Shah Hamdan started the propagation movement of the Islam in Kashmir in an organized manner. The Kashmiri Muslims were unaware of the Deeni spirit before his arrival there. The reason being, the people, who had initiated the Movement, were saintly by nature and carried a deep influence of the Hinduism and the Buddhism. In-spite of having been turned Muslims they still observed many local rites and practices. Shah Hamdan did not stay in the valley permanently but visited on various occasions. First during the reign of Sultan Shahab Uddin in 774 Hijri he came, stayed for six months and left it. Second, he visited in 781 Hijri when Qutub Uddin was the ruler, stayed for a year and tried to extend the Movement to every nook and corner of Kashmir, returned to Turkistan via Ladakh in 783 Hijri. Third, he visited in 785, with the intention to stay for a longer period but had to return earlier owing to illness.

    Shah Hamadan was a Multi-dimensional personality. He was a social reformer besides being a preacher. Among the seven hundred followers, who accompanied him to Kashmir, were men of arts and crafts who flourished here? They popularized Shawl-making, cloth-weaving, pottery and calligraphy. Allama Iqbal admits that because of Shah Hamadan the wonderful arts and crafts turned Kashmir into a mini Iran and brought about a revolution in the thinking process of the people.

    Shah Hamadan's greatest contribution was the character building of the people to liberate them from the fear of the new system and their love for the older one. He imbibed true awakening and taught the Shairah. The Kashmiri people still had some of the Hindu beliefs; visited the temples and revered the Brahmins. The rulers wore Hindu dresses, and observed practices Un-Islamic in nature. On his instructions the rulers abandoned Un-Islamic dress and took to long cloaks similar to the ones wore by the Turkish rulers. Orders of the Shairah were made popular and people were inspired to learn more about Islam. For purpose of building the character of the Muslims he practiced truthfulness and fearlessness. He even scolded the contemporary rulers on their Un-Islamic activities. Sultan Qutub Uddin had two real sisters as wives. He reprimanded him and asked to divorce one of them. He obeyed. He made Islamic teachings known to the people in Kashmir, improved their beliefs, made efforts for the building of their character and laid down a fool-proof system for the propagation of the Islam.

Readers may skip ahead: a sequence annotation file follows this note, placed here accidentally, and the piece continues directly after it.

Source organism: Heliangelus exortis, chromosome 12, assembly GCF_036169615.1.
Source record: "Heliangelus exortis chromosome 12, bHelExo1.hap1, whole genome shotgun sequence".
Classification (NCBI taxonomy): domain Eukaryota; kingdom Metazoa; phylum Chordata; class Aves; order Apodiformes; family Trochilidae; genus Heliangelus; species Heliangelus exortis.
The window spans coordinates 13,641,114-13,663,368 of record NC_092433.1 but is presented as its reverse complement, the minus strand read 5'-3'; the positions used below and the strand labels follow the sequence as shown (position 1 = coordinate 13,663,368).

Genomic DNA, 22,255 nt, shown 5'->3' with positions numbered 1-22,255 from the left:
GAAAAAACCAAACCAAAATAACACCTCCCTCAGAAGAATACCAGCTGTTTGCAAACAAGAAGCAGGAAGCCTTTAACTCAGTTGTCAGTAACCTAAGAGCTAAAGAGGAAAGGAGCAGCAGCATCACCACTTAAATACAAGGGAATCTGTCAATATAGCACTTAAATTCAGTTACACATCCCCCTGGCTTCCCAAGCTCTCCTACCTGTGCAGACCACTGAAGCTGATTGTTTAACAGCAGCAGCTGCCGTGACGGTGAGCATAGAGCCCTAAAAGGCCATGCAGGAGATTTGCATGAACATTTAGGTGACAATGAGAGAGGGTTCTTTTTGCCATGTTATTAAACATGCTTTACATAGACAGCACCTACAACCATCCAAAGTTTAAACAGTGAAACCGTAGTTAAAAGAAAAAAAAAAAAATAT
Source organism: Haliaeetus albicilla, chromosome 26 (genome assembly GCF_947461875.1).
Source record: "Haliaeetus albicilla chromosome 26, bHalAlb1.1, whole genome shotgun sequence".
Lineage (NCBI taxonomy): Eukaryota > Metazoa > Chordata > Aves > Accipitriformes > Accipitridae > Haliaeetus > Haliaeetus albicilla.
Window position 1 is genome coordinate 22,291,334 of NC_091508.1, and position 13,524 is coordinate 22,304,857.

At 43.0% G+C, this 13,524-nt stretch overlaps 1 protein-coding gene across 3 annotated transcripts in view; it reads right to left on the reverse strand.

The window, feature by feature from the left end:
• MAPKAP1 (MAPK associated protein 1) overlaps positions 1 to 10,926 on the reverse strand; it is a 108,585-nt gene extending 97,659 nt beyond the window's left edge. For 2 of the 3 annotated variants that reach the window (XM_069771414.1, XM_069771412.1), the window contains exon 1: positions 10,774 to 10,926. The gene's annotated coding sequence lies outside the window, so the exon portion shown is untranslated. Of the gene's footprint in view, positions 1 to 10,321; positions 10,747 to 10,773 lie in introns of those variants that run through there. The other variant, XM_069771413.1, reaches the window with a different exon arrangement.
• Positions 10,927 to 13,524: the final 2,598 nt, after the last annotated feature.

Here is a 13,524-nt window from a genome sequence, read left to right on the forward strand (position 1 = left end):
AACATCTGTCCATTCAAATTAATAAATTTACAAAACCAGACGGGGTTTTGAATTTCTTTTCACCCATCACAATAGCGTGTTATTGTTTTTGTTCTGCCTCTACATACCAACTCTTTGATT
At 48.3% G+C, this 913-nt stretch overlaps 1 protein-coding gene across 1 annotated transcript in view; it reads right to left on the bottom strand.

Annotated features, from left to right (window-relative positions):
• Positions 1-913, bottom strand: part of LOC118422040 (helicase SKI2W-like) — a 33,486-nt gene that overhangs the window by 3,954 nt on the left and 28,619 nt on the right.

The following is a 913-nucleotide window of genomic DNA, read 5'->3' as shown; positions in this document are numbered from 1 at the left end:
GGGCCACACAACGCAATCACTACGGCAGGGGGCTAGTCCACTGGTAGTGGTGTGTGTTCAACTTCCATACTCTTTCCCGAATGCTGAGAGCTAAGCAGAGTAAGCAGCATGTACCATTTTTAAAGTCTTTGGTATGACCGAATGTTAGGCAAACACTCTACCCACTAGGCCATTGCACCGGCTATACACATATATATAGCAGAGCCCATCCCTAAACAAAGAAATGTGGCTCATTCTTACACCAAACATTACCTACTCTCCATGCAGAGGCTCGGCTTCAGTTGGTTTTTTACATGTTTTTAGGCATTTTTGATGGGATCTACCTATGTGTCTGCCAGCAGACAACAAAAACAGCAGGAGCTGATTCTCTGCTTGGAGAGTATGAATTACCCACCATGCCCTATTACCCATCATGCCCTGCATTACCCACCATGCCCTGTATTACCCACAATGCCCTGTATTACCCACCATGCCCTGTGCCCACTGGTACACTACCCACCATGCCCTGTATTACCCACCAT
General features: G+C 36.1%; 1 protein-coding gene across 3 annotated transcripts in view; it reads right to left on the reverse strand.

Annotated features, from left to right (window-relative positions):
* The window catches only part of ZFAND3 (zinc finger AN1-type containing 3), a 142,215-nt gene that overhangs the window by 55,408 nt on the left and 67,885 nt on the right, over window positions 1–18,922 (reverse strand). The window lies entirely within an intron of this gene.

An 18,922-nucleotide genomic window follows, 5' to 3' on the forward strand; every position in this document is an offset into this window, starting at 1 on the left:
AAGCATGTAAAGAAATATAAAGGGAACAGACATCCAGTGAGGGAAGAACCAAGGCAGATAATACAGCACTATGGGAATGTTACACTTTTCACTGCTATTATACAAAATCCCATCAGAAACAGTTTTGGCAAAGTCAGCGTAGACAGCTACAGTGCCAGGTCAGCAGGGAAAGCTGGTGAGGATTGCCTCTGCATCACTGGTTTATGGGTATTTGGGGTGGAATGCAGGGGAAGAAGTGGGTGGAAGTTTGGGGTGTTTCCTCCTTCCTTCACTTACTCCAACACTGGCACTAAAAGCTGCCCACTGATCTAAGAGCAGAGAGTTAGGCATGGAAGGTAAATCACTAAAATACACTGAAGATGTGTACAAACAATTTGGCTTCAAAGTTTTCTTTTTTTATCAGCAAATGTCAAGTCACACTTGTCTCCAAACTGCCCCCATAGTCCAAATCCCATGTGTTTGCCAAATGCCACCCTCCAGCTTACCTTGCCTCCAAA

Shah Hamadan, besides being a mystic saint and an effective preacher, was a man of letters and wrote about a hundred pamphlets in Arabic and Persian: Zakhira-Tul-Malik, a famous book, has been translated in many languages. It is impossible to mention all the titles of his books here, how ever, a few of them are: Sharah Nasoos-Ul-Hukm Farisi, Asrar-Ul-Nuqt, Risala Nooriya, Risia Islahat-e-Ilam-Ul-Qafia-o-Qaeda, Moudat-Ul-Qurabi, Rouzat-Ul-Firdous, Firdous-Ul-Akhbar, Manazil-Ul-Salikeen, Khulasit-Ul-Manaqib, Chehl Asrar, and etc.

    Once a king invited him. He declined. The king grew furious; ordered to mould a horse from copper, heat it, put the saint on it, and brings him to him. The order was obeyed. The king's servants heated the horse but it soon grew cold (under the will of God). The king repented for his conduct and begged of his forgiveness.

    On return from his third visit to Kashmir he reached Kinar via Pikhanli and was received as a royal guest. He fell ill there and died after five days on 6, Zil Haj 786 Hijri.

    Compiler, Hasan, in the Tar-eekh-e-Hasan mentions the date of expiry in the Persian couplet, which means:

    The great Syed Sirdar (Ali Hamadan) went to the paradise to take rest. Hasan mentions the year of the death in this couplet.